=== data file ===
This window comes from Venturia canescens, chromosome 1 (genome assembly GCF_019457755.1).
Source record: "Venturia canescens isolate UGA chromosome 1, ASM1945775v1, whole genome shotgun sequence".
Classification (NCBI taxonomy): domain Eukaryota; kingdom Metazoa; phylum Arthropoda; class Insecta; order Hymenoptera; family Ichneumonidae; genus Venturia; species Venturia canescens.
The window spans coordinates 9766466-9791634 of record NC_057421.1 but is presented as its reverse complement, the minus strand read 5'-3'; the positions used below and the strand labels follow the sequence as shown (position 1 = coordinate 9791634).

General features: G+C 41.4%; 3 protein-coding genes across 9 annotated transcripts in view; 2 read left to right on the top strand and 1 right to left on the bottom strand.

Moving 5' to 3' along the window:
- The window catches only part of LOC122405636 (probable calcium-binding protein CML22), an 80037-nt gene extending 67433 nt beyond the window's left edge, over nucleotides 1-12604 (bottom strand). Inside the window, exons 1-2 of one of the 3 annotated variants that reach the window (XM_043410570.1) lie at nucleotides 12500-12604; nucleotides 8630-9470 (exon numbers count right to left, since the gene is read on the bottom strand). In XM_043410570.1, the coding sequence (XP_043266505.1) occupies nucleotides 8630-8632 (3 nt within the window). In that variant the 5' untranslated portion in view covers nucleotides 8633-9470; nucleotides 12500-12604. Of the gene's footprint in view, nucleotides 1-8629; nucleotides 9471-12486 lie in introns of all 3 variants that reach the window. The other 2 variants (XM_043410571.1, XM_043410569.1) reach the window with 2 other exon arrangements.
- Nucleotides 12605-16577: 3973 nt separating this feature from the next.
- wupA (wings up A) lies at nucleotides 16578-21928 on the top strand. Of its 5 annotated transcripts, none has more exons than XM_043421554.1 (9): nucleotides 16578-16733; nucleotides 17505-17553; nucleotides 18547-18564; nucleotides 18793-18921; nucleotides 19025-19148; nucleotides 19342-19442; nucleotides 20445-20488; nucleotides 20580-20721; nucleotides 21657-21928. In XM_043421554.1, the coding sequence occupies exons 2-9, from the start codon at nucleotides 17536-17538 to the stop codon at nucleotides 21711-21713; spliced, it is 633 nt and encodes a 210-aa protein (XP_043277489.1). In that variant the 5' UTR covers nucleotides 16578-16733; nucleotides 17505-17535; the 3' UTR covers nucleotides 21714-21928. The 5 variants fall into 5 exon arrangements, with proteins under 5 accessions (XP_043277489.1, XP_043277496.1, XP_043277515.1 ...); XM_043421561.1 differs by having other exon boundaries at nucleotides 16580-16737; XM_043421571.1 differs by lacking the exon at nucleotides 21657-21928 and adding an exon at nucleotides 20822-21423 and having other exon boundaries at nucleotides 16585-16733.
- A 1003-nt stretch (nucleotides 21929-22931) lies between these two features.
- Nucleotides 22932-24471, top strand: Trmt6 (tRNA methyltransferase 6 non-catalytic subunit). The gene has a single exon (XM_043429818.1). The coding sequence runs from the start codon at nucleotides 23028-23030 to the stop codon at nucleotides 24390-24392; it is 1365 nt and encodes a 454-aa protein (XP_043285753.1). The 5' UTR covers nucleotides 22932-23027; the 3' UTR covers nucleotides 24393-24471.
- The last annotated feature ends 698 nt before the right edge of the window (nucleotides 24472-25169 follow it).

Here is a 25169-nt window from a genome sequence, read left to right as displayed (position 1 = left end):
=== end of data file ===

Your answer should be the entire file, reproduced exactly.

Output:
This window comes from Venturia canescens, chromosome 1 (genome assembly GCF_019457755.1).
Source record: "Venturia canescens isolate UGA chromosome 1, ASM1945775v1, whole genome shotgun sequence".
Classification (NCBI taxonomy): domain Eukaryota; kingdom Metazoa; phylum Arthropoda; class Insecta; order Hymenoptera; family Ichneumonidae; genus Venturia; species Venturia canescens.
The window spans coordinates 9766466-9791634 of record NC_057421.1 but is presented as its reverse complement, the minus strand read 5'-3'; the positions used below and the strand labels follow the sequence as shown (position 1 = coordinate 9791634).

General features: G+C 41.4%; 3 protein-coding genes across 9 annotated transcripts in view; 2 read left to right on the top strand and 1 right to left on the bottom strand.

Moving 5' to 3' along the window:
- The window catches only part of LOC122405636 (probable calcium-binding protein CML22), an 80037-nt gene extending 67433 nt beyond the window's left edge, over nucleotides 1-12604 (bottom strand). Inside the window, exons 1-2 of one of the 3 annotated variants that reach the window (XM_043410570.1) lie at nucleotides 12500-12604; nucleotides 8630-9470 (exon numbers count right to left, since the gene is read on the bottom strand). In XM_043410570.1, the coding sequence (XP_043266505.1) occupies nucleotides 8630-8632 (3 nt within the window). In that variant the 5' untranslated portion in view covers nucleotides 8633-9470; nucleotides 12500-12604. Of the gene's footprint in view, nucleotides 1-8629; nucleotides 9471-12486 lie in introns of all 3 variants that reach the window. The other 2 variants (XM_043410571.1, XM_043410569.1) reach the window with 2 other exon arrangements.
- Nucleotides 12605-16577: 3973 nt separating this feature from the next.
- wupA (wings up A) lies at nucleotides 16578-21928 on the top strand. Of its 5 annotated transcripts, none has more exons than XM_043421554.1 (9): nucleotides 16578-16733; nucleotides 17505-17553; nucleotides 18547-18564; nucleotides 18793-18921; nucleotides 19025-19148; nucleotides 19342-19442; nucleotides 20445-20488; nucleotides 20580-20721; nucleotides 21657-21928. In XM_043421554.1, the coding sequence occupies exons 2-9, from the start codon at nucleotides 17536-17538 to the stop codon at nucleotides 21711-21713; spliced, it is 633 nt and encodes a 210-aa protein (XP_043277489.1). In that variant the 5' UTR covers nucleotides 16578-16733; nucleotides 17505-17535; the 3' UTR covers nucleotides 21714-21928. The 5 variants fall into 5 exon arrangements, with proteins under 5 accessions (XP_043277489.1, XP_043277496.1, XP_043277515.1 ...); XM_043421561.1 differs by having other exon boundaries at nucleotides 16580-16737; XM_043421571.1 differs by lacking the exon at nucleotides 21657-21928 and adding an exon at nucleotides 20822-21423 and having other exon boundaries at nucleotides 16585-16733.
- A 1003-nt stretch (nucleotides 21929-22931) lies between these two features.
- Nucleotides 22932-24471, top strand: Trmt6 (tRNA methyltransferase 6 non-catalytic subunit). The gene has a single exon (XM_043429818.1). The coding sequence runs from the start codon at nucleotides 23028-23030 to the stop codon at nucleotides 24390-24392; it is 1365 nt and encodes a 454-aa protein (XP_043285753.1). The 5' UTR covers nucleotides 22932-23027; the 3' UTR covers nucleotides 24393-24471.
- The last annotated feature ends 698 nt before the right edge of the window (nucleotides 24472-25169 follow it).

Here is a 25169-nt window from a genome sequence, read left to right as displayed (position 1 = left end):